We thank P. Ackroyd, K. Boland, R. Gibbons, G. MacLucas, J. MacLucas and E. Taylor for bringing their discoveries to our attention, and for cave mapping and field assistance; C. Bryce, G. Deacon, L. Hatcher, D. Megirian and M. Norton for field assistance; G. Kendrick and A. Baynes for identifying gastropod and rodent fossils, respectively; and P. Latz, J. Magee, D. Megirian, G. Miller and P. Murray for discussions. This study was supported by two grants from the Rio Tinto WA Future Fund to the Western Australian Museum. Isotopic analysis was funded by a US National Science Foundation grant.
Author Contributions G.J.P. was responsible for site descriptions, faunal analysis, data synthesis and writing the paper, J.A.L. fieldwork coordination, L.K.A. stable isotope analysis, J.C.H. U-series dating, B.P. magnetic polarity assessment, M.N.H. lizard identifications, W.E.B. bird identifications, R.G.R., M.L.C. and L.J.A. optical dating, P.D.D. site interpretation, and N.M.W. small marsupial identifications.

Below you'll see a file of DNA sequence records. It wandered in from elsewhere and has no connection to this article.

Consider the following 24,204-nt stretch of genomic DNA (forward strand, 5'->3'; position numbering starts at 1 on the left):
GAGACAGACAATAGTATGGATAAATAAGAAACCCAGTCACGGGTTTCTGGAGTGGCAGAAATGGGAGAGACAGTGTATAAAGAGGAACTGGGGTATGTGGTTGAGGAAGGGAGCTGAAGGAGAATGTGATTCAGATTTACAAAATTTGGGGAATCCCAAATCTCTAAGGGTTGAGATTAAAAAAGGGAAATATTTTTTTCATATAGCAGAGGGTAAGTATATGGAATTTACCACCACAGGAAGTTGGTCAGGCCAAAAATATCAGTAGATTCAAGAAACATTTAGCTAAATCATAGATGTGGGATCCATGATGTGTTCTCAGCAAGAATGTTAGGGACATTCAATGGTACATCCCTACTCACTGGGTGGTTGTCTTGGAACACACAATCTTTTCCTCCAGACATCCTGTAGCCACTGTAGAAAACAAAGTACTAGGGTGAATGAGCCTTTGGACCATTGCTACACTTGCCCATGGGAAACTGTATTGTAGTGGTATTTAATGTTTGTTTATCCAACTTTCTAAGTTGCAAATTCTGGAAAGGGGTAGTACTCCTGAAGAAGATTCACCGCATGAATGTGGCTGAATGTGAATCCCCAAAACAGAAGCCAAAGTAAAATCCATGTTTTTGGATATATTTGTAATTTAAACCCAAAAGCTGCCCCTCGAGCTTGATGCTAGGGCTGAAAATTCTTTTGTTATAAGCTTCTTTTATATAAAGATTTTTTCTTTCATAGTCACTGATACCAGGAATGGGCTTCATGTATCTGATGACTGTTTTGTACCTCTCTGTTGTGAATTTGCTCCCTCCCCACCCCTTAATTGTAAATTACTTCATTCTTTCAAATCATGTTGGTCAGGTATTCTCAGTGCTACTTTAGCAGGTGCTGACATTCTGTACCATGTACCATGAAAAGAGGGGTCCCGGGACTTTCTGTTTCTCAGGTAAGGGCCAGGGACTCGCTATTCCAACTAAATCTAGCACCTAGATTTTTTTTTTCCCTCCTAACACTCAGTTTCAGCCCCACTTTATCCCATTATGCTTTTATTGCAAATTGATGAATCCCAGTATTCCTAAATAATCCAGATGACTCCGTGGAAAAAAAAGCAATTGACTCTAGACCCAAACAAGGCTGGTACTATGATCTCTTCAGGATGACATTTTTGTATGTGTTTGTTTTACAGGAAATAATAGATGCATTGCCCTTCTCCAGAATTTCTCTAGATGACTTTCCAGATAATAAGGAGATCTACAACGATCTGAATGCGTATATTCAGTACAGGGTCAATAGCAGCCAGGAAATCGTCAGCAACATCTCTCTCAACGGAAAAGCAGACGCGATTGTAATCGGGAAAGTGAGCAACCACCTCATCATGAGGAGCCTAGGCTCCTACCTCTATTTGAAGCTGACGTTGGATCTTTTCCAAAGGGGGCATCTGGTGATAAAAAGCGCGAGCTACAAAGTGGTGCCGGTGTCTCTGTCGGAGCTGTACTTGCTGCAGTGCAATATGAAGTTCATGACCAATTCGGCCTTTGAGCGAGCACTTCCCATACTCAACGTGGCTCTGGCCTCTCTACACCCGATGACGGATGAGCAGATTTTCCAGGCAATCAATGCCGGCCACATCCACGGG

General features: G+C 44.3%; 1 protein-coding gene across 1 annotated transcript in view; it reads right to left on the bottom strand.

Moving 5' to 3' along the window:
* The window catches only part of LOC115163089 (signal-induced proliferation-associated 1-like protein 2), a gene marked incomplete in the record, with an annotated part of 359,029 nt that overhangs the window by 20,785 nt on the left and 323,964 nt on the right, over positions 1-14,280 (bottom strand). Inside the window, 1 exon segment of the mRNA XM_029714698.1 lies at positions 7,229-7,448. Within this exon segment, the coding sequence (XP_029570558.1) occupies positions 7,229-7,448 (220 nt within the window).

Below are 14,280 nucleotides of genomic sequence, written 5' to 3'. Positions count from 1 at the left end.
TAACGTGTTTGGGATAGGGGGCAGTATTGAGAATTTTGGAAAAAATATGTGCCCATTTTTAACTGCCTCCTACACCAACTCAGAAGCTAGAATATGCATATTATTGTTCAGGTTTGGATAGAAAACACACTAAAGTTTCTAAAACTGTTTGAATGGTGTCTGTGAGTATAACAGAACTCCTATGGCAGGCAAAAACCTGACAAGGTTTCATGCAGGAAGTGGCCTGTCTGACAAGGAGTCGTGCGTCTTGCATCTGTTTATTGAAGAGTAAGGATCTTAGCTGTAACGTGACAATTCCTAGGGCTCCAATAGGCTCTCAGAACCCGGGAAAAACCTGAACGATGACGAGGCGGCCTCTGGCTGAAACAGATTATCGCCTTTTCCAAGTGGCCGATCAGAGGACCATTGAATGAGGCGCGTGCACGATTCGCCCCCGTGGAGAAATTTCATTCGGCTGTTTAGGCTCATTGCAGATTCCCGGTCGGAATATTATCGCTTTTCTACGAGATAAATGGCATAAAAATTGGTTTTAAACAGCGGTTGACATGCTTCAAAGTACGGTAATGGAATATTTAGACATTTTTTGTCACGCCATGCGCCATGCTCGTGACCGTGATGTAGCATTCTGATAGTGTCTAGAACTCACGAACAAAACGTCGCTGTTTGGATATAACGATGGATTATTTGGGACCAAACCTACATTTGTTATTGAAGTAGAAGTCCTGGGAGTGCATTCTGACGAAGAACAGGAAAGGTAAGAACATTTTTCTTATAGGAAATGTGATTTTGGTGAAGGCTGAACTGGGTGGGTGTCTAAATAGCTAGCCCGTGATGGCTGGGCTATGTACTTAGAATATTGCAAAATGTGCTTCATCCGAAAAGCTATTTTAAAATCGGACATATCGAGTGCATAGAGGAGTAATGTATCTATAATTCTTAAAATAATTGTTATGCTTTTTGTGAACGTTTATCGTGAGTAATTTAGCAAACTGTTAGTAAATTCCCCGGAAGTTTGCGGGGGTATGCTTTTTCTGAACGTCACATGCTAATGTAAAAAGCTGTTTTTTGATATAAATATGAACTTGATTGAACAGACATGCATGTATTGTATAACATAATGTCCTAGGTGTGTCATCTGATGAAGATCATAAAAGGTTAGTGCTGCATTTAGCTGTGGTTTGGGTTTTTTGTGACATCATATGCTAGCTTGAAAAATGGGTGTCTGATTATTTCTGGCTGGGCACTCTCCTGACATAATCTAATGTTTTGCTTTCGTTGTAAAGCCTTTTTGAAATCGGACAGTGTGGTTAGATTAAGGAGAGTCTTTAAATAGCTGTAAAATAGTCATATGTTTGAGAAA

Reprints and permissions information is available at www.nature.com/reprints. The authors declare no competing financial interests.
This file contains Supplementary Table 1-8, Supplementary Figures 1-6 with legends, Supplementary notes and additional references. The file consists of geochronological results, observations on depositional environments and processes, and palaeoecological data too detailed to include in the main text, but which directly underpin it. (PDF 683 kb)
About this article
Cite this article
Prideaux, G., Long, J., Ayliffe, L. et al. An arid-adapted middle Pleistocene vertebrate fauna from south-central Australia. Nature 445, 422–425 (2007). https://doi.org/10.1038/nature05471
This article is cited by
Macropod Bone Apatite Isotopic Analysis as Evidence for Recent Environmental Change at Bandicoot Bay Pearling Camp, Barrow Island, Australia
International Journal of Historical Archaeology (2022)
Scientific Data (2021)
Nature Reviews Methods Primers (2021)
Nature Communications (2020)
Scientific Reports (2019)